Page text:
Words by: Natasha Bloomfield
Image credit: Writ Poetry Review Facebook
I have an inkling that some of the most awesome spots in the city are, firstly, affiliated with the arts, and secondly, are hidden away in buildings that have interesting rooms and an eclectic mix of furniture, where they whisper of possibility and mastery. Paper Mountain is no exception. Up three flights of stairs, the gallery is a relatively narrow room with tall white walls, and the numerous pillows and blankets set out for the night is a welcoming sight. Even though it was a chilly evening last Friday, the glow of smiles and happiness radiating from the expectant spectators was enough to melt even the coldest of fingers.
I was there to assist with Writ Poetry Review’s second night of poetry and music. The night promised an amazing line-up and did not disappoint, with a mix of poetry from six performers and music sets from three.
The chill from outside was staved off by the new vibrant life the poets gave to their written words, and music that was so flawless it warmed you from the outside in. A personal favourite was Sarah Tout, Sarah’s sweet voice soaring over the heightened volume of the bass guitar and drums, music that makes you feel so perfectly happy and content you begin to question why you’ve ever felt melancholy.
I spent the majority of the night viewing the acts from behind the bar. And yes, this surprised even me. With this responsibility I also spent a good amount of time attempting to memorise the names and variations of names of the alcohol we had for sale – unsuccessful. There was only six, but seriously, unsuccessful. This new vocation would have been even trickier had it not been for the kindly gentleman who taught me how to use a bottle opener. Yes, I really am that naive. I would also like to apologise to that same gentleman for an incident that happened an hour later where I mistook his full ale bottle for an empty one and tried to take it away from him.
Like a sheep in wolf’s clothing, I started to wonder if everybody would, at some point, realise that this was the first time I had ever worked behind a bar. This was never more apparent than in the second break when someone requested a glass of red wine and I considered asking them if they wanted it chilled. And thus, I can say with certainty that by the end of the night, they most likely all did.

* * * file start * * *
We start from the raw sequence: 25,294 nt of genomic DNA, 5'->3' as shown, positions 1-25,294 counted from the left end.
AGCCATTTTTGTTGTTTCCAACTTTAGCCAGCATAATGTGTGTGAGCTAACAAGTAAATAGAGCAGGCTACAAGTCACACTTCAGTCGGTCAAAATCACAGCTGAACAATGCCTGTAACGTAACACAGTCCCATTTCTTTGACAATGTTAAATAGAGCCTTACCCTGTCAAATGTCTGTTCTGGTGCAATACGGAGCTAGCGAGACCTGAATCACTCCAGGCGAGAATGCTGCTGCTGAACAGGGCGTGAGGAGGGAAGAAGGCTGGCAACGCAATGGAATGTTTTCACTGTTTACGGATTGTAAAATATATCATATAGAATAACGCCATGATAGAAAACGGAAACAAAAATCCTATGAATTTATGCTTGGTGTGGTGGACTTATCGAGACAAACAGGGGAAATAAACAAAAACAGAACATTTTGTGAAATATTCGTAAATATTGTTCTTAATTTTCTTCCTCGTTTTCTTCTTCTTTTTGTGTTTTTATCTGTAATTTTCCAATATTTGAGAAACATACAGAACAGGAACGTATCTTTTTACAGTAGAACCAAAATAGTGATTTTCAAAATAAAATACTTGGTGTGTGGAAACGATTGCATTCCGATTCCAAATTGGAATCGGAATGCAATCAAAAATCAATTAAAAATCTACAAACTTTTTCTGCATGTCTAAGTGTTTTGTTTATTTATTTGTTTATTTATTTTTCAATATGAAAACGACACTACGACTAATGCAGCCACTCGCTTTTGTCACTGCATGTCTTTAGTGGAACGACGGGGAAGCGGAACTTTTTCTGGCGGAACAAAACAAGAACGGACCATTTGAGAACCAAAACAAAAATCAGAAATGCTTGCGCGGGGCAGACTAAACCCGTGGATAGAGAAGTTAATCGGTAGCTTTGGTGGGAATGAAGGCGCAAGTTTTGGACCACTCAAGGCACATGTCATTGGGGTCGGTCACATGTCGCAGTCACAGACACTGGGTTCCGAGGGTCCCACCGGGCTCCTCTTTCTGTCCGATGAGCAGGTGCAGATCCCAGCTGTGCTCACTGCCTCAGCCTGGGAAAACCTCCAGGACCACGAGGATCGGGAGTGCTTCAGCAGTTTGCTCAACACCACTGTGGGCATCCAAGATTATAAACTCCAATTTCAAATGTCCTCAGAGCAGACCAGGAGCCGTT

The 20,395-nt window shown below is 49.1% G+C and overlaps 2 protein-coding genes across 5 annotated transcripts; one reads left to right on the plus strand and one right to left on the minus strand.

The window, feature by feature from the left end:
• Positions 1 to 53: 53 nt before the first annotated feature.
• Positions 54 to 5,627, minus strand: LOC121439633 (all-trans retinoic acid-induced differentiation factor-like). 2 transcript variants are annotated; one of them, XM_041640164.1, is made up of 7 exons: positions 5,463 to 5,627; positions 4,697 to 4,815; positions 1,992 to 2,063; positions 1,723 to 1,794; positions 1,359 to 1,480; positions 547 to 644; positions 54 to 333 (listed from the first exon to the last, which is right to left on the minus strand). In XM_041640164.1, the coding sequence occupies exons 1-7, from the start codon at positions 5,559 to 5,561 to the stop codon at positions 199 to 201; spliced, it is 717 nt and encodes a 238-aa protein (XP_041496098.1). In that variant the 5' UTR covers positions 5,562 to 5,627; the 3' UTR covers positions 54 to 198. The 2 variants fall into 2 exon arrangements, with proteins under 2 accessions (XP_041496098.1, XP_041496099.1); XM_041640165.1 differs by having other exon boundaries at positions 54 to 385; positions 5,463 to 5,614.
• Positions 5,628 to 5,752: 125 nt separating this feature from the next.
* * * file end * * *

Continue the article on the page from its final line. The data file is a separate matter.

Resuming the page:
But these adventures with the bar were disrupted once I cut myself on the ledge of a bench in the process of making a fast movement – such movements are never a good idea for me. Being quite familiar with cuts from my experience working in a shop that sells glass, I didn’t think much of it. However, my delayed query for a band-aid eventually turned into a request that went out to the whole audience – through the microphone and everything – and a lovely lady sacrificed her only band-aid for my finger, to which I am forever indebted.
The last few acts rolled around about an hour later, and I was itching for the door. Not because I wanted to leave, far from it, but because I was convinced that I didn’t have enough money for parking. And let me tell you, it is extraordinary what the prospect of spending the night in a car park will do for your walking speed. I noted, once I was safely in my car with ticket paid, that I had a good four hours of parking left, and then, relieved yet also disappointed, wondered if I could go back to that magical room with the amazing poetry and the beautiful music. But I didn’t, and with that, David Craft’s music became a mystery to me.